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MYSTERIOUS AMERICA
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Motorcycles, Travel & Adventure

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About Mysterious America

This column, hosted by our own Dr. Seymour O'life, goes out of its way to bring you the bizarre, strange, uncanny, and just plain mysterious places that dot this fair land. Perhaps it is a huge Buddha statue in New York or a state park in Pennsylvania, where the stones ring like bells - each month is always a peculiar jewel when it comes to Mysterious America.

Coudersport Ice Cave

176 Ice Mine Road, Coudersport, PA 16915 • Seasonal Hours - open Memorial Day

IceBikeSignSome things are etched in stone, right? Hot in the summer, cold in the winter?

This may not be the case alongside a mountain slope in the small town of Coudersport, Pennsylvania.

Let me introduce you to the Coudersport Ice Cave. Here, in a tiny man-made open-air cave, the seasons are reversed.

In the summer, when ice is a distant memory from months past, it begins to build here at the ice cave. When autumn is over and the season slips into winter, and snow covers the Endless Mountains, the ice disappears from the cave.

It is very perplexing to scientists.

Although this odd geological mystery has probably been going on for thousands of years it was only discovered in the summer of 1884.

Local tribes were trading for goods and supplies with raw silver. Some locals believed that this silver had to be mined locally and, for one reason or another, they chose this particular mountain as the source of the native silver. The story has it that a divining rod was used to locate this supposed ‘Mother Lode’ and when the stick got a strong hit a couple of guys started digging. But silver is not what they found.

Curiously they found a shaft full of … ice, ice baby.IceDoor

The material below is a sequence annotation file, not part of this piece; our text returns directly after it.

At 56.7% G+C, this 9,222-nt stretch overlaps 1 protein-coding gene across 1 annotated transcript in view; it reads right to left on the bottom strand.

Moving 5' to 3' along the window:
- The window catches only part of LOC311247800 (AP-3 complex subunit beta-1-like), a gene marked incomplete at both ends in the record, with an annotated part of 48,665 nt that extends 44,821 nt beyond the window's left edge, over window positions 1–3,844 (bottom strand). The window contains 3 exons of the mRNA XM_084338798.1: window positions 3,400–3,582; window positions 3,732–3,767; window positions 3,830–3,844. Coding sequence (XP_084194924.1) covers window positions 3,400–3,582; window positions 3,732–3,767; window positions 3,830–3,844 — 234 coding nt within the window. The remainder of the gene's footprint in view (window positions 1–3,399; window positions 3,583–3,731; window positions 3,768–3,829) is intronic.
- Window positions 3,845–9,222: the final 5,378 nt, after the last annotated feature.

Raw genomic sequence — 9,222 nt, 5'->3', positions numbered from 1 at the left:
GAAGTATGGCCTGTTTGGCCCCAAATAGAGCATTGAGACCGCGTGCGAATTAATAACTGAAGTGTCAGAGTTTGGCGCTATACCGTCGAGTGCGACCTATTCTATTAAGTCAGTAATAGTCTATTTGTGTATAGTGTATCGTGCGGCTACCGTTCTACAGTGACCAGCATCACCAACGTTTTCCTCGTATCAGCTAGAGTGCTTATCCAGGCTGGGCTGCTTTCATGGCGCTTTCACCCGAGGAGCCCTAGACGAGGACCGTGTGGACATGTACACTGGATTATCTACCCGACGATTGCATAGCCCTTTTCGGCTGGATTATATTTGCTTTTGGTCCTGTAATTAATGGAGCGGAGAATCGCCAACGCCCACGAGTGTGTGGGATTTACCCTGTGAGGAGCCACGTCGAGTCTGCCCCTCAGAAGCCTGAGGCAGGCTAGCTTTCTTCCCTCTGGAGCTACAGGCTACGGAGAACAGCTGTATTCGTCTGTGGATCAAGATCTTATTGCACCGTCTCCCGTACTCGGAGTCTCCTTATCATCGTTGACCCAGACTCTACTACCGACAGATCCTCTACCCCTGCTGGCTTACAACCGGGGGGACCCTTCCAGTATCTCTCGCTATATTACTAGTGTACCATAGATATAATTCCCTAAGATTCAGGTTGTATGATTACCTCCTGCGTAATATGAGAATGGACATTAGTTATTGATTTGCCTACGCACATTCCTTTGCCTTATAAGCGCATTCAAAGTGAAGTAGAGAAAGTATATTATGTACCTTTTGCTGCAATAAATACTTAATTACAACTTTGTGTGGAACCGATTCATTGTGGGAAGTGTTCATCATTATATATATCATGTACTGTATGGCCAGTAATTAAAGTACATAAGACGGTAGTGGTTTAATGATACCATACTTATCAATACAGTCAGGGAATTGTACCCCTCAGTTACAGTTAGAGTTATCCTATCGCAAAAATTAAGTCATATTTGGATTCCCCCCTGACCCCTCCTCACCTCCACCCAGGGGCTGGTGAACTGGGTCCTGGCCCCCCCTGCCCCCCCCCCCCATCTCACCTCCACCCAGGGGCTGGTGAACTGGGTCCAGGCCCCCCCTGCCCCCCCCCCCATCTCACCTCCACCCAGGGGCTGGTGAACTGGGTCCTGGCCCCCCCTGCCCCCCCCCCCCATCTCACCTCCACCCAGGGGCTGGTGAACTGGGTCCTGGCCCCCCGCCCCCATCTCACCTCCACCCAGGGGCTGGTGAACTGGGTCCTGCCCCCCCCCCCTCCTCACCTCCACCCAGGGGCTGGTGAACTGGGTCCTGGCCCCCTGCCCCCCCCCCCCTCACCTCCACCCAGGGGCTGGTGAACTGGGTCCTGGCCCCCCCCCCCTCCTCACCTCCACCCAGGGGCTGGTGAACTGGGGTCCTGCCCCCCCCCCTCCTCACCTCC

To this day the Coudersport Ice Mine is a fascinating and puzzling geological anomaly.

As I said, in the spring, as the rest of the Northern Hemisphere thaws, ice begins to form in this 40-foot-deep cave, increasing in volume as the temperature outside gets hotter and hotter.

It is truly bizarre.

If you ride to the Ice Cave on·a hot summer day and stand outside of the mine you will feel a cold breeze from the ice that forms inside the rocks.

IceMineHoleThen, in the fall when the temperatures begin to drop, the ice starts to melt, dwindling down to nothing over the course of the winter.

Come spring the cycle begins anew as it has for as long as the mountains have been there.

Scientists from various universities and reporters from the Science Channel have studied the Ice Cave for years and still no one has a definitive answer.

The current main theory states that cracks and crevices along the mountain draw in cold air during the winter, then slowly release this chilled air in the summer.

Because of the unusual patterns of these fissures, the discharge of this superchilled air is channeled directly into the Coudersport Ice Mine. This cold air draws moisture from the humid outside air and the ice is created. Over the summer warmer air fills these fissures and come the winter the process begins to reverse itself and the ice slowly disappears.

IceSignBikeToday scientists and geologists constantly monitor the temperature – keeping a close eye on this geological peculiarity.

There are other ice caves like this, particularly in other geologically similar places in Pennsylvania as was well as West Virginia and New York, but the Coudersport Ice Mine is the largest such cave east of the Mississippi.

For a time the cave was used to store food and other materials shortly after its discovery, but smart entrepreneurs quickly saw the uniqueness of the cave and made it a curious local attraction in the early 1900s.

The Ice Cave remained an attraction for decades, but had been closed for almost a quarter of a century before it was purchased by Gary and Diana Buschen. The Buschens set about refurbishing the Ice Cave and the attached gift shop. They have added picnic tables, lots of flowers (that the old attraction was known for) and a large seating area.

The Coudersport Ice Cave is now a wonderful and interesting attraction – well worth the short detour off of Route 6 and definitely a part of Mysterious America.

O’Life out!

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